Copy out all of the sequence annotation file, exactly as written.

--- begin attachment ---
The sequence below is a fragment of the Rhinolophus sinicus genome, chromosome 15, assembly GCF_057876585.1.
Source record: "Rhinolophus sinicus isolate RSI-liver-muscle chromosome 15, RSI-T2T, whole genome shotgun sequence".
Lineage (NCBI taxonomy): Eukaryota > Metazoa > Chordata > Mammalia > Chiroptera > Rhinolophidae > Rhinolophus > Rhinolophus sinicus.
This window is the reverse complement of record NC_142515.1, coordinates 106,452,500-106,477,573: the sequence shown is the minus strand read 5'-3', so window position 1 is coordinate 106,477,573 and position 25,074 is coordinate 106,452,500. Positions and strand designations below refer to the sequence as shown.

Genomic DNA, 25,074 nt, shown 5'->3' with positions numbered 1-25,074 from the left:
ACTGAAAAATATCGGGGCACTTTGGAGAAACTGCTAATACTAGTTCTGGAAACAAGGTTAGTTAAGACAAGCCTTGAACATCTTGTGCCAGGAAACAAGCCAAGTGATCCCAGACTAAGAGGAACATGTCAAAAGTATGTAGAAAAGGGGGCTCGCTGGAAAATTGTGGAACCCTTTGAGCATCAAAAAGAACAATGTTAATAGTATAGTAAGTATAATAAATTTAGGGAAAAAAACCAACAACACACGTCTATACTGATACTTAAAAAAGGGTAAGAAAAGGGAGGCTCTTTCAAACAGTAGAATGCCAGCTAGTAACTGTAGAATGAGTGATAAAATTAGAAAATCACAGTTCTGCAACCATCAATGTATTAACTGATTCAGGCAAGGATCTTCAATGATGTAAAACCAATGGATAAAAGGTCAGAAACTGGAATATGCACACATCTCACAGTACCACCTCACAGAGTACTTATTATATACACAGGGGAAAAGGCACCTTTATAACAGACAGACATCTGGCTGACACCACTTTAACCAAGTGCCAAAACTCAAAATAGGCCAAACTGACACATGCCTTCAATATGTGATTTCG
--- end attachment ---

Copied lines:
The sequence below is a fragment of the Rhinolophus sinicus genome, chromosome 15, assembly GCF_057876585.1.
Source record: "Rhinolophus sinicus isolate RSI-liver-muscle chromosome 15, RSI-T2T, whole genome shotgun sequence".
Lineage (NCBI taxonomy): Eukaryota > Metazoa > Chordata > Mammalia > Chiroptera > Rhinolophidae > Rhinolophus > Rhinolophus sinicus.
This window is the reverse complement of record NC_142515.1, coordinates 106,452,500-106,477,573: the sequence shown is the minus strand read 5'-3', so window position 1 is coordinate 106,477,573 and position 25,074 is coordinate 106,452,500. Positions and strand designations below refer to the sequence as shown.

Genomic DNA, 25,074 nt, shown 5'->3' with positions numbered 1-25,074 from the left:
ACTGAAAAATATCGGGGCACTTTGGAGAAACTGCTAATACTAGTTCTGGAAACAAGGTTAGTTAAGACAAGCCTTGAACATCTTGTGCCAGGAAACAAGCCAAGTGATCCCAGACTAAGAGGAACATGTCAAAAGTATGTAGAAAAGGGGGCTCGCTGGAAAATTGTGGAACCCTTTGAGCATCAAAAAGAACAATGTTAATAGTATAGTAAGTATAATAAATTTAGGGAAAAAAACCAACAACACACGTCTATACTGATACTTAAAAAAGGGTAAGAAAAGGGAGGCTCTTTCAAACAGTAGAATGCCAGCTAGTAACTGTAGAATGAGTGATAAAATTAGAAAATCACAGTTCTGCAACCATCAATGTATTAACTGATTCAGGCAAGGATCTTCAATGATGTAAAACCAATGGATAAAAGGTCAGAAACTGGAATATGCACACATCTCACAGTACCACCTCACAGAGTACTTATTATATACACAGGGGAAAAGGCACCTTTATAACAGACAGACATCTGGCTGACACCACTTTAACCAAGTGCCAAAACTCAAAATAGGCCAAACTGACACATGCCTTCAATATGTGATTTCG